April 17 (Bloomberg) -- Walt Disney Co., the world’s largest entertainment company, plans to co-produce “Iron Man 3” with Beijing film studio DMG Entertainment as collaborations between Hollywood and Chinese studios increase.
The movie will have an investment of at least 1 billion yuan ($158 million), DMG Chairman Peter Xiao told reporters in Beijing yesterday. The Chinese company will invest in the production and help distribute it in China, Burbank, California-based Disney said today in a statement.
The partnership is the latest in a wave of U.S.-Chinese deals as Western operators look for a larger role in one of the world’s fastest-growing movie markets. The 2010 remake of ``Karate Kid,'' starring Jackie Chan and Jaden Smith, was produced by Sony's Columbia Tristar and state-owned China Film Group. While China limits the number of foreign films allowed into the country, pictures co-produced with Chinese partners can skirt the quotas. China also has adjusted the revenue-sharing formula, giving foreign studios a bigger share of ticket sales.
The agreement marks a milestone as “the first multibillion dollar franchise to be produced between Hollywood and China,” said Dan Mintz, chief executive officer of DMG. Chinese elements will be added to the film, he said.
The “Iron Man” movies are based on the comic book about an industrialist who dons an armored, jet-powered suit to fight villains. Disney bought the comic-book company Marvel Entertainment in 2009.
The portion of the movie produced in China will involve DMG as well as Marvel Studios’ production and creative teams, Disney said.
The development of the Chinese market is important for Disney, and the U.S. company plans to add more China-related elements to its future projects to appeal to the local audience, Stanley Cheung, managing director of Disney in Greater China, said at a press conference in Beijing.
Chinese ticket sales rose 35 percent to $2 billion last year, making it the biggest market after the U.S. and Japan, according to the Motion Picture Association of America. By comparison, worldwide box-office revenue rose 3.2 percent.
“Titanic 3D,” a three-dimensional re-release of the 1997 James Cameron epic, grossed $58 million in China last week, the biggest opening the country has ever had, the Los Angeles Times reported yesterday.
“As the Chinese economy continues to grow rapidly and evolve, we are very excited to be” involved in China, Rob Steffens, general manager of operations and finance for Marvel Studios, said at the press conference.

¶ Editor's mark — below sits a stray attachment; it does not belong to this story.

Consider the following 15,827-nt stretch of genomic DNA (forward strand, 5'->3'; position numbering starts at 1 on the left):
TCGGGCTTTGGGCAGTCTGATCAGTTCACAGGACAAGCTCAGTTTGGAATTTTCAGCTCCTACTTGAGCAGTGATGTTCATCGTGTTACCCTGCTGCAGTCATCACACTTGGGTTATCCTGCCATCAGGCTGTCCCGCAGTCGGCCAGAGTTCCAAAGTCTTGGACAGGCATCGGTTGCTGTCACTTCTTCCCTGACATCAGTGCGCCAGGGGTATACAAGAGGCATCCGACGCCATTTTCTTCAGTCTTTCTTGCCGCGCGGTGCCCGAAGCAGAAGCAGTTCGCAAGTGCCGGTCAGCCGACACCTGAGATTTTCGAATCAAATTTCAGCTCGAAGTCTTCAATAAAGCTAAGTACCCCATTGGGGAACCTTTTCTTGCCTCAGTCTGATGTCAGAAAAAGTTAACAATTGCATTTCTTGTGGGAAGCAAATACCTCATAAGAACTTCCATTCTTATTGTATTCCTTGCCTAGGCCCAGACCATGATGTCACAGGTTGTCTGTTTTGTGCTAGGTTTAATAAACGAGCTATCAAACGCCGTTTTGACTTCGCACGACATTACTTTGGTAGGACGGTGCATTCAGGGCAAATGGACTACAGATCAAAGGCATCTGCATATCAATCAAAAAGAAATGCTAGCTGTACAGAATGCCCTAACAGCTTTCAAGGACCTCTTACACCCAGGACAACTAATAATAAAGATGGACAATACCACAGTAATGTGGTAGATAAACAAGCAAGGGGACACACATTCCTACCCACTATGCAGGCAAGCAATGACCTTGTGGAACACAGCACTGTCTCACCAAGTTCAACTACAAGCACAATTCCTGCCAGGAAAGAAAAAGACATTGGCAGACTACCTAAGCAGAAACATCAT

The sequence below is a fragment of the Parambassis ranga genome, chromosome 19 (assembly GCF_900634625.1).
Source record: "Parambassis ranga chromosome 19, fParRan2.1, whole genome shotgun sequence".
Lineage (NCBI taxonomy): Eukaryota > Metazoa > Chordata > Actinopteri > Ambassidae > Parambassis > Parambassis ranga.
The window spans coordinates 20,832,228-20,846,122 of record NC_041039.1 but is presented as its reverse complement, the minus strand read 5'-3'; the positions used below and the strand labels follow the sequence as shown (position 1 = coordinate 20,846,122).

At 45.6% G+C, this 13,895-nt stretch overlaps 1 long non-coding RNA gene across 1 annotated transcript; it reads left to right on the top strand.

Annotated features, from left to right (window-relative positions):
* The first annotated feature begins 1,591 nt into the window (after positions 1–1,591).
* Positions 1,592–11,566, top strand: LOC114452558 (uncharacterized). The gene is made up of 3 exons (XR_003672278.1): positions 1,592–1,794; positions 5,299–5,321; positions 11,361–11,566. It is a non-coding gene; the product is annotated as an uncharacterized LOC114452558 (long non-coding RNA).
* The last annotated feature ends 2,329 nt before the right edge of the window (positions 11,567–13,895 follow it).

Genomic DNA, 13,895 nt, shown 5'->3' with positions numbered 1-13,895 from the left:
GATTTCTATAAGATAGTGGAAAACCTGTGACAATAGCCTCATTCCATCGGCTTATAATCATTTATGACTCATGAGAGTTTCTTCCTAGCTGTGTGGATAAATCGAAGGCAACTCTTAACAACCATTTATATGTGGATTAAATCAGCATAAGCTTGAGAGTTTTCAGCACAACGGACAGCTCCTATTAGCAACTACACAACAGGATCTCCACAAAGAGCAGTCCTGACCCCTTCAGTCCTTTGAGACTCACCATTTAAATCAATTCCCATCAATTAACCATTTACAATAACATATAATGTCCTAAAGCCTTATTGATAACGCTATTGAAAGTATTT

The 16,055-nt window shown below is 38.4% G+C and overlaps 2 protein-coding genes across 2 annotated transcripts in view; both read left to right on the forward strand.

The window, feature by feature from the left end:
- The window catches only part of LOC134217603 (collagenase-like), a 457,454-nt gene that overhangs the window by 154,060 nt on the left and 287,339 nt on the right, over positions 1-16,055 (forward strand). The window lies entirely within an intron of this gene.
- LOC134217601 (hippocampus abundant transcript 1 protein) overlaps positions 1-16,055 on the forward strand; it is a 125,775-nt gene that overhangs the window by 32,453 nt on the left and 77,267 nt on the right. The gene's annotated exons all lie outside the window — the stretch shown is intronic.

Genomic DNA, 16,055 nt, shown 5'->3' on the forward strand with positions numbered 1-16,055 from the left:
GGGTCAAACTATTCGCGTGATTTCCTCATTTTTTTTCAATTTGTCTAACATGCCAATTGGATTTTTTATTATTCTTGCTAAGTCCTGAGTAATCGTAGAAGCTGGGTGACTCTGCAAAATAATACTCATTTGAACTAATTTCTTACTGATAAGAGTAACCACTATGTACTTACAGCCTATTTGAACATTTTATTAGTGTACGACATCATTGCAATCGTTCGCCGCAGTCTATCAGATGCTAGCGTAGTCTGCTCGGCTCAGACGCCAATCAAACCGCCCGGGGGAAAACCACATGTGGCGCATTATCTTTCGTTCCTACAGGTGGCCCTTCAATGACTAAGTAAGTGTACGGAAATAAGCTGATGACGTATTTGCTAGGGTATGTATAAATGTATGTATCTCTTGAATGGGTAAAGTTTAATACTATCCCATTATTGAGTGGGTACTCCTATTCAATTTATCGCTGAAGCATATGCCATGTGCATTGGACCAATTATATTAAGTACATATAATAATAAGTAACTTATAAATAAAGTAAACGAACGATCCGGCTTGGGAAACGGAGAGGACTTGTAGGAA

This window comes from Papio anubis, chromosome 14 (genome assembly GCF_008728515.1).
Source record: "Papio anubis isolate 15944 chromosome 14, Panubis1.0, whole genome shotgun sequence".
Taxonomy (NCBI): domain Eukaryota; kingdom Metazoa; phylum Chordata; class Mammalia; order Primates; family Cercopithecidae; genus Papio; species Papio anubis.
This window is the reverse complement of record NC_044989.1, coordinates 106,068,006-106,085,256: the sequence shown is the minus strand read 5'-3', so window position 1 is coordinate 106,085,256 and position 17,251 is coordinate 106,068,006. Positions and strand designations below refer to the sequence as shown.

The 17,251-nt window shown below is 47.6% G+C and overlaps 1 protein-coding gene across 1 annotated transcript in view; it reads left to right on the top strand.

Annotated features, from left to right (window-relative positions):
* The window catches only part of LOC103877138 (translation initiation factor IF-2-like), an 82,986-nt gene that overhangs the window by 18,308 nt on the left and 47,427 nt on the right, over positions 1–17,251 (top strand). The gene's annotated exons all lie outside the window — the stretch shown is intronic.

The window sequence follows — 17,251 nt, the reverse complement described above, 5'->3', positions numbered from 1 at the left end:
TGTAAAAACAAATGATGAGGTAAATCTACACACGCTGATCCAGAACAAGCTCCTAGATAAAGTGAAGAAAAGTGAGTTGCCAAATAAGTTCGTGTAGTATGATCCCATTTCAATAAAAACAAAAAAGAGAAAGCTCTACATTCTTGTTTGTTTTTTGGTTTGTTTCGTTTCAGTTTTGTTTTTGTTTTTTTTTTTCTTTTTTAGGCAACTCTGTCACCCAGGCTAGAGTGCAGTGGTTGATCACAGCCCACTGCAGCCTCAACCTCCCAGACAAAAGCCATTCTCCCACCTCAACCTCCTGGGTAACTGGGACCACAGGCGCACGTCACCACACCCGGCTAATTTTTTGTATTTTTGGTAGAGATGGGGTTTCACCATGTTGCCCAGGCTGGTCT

DreamWorks Animation SKG Inc., creator of the “Kung Fu Panda” films, formed a venture in February with three Chinese partners to develop entertainment projects. Disney said on April 10 that it was joining with China’s Ministry of Culture and Tencent Holdings Ltd., China’s largest Internet company, to develop animation content.
Disney, which operates a theme park in Hong Kong and is building a second Chinese park in Shanghai, fell 0.5 percent to $41.66 yesterday in New York. The stock has gained 11 percent this year.
Shooting of the movie, starring a returning cast of Robert Downey Jr. and Gwyneth Paltrow, will start in May in the U.S. and begin in China in late summer, according to Disney’s statement.
The original “Iron Man” made $581 million at the global box office when released in 2008 and the second installment made $624 million, according to the statement.
Only $15.3 million and $7.9 million, respectively, came from China, according to Box Office Mojo.
‘Something of Theirs’
Working under a co-production agreement, Disney and DMG will be able start marketing the film earlier, run it for a longer period of time in theaters and keep a larger share of box-office revenue, according to Chris Fenton, DMG’s North American general manager.
“If the Chinese feel it’s something of theirs, it helps in every way possible,” he said. “It becomes relevant to them.”
China in February increased the number of foreign films it allows in the country annually to 34 from 20, according Howard Gantman, a spokesman for the Washington-based association. Studios will keep 25 percent of box-office receipts, up from 13 percent under the prior arrangement.
DMG funded “Looper,” a science-fiction film starring Bruce Willis, that is scheduled for release this year. The company has been looking to raise $300 million to invest in co-productions with U.S. studios. Movies with a qualifying percentage of Chinese stars, financing and shooting locations can avoid foreign quotas.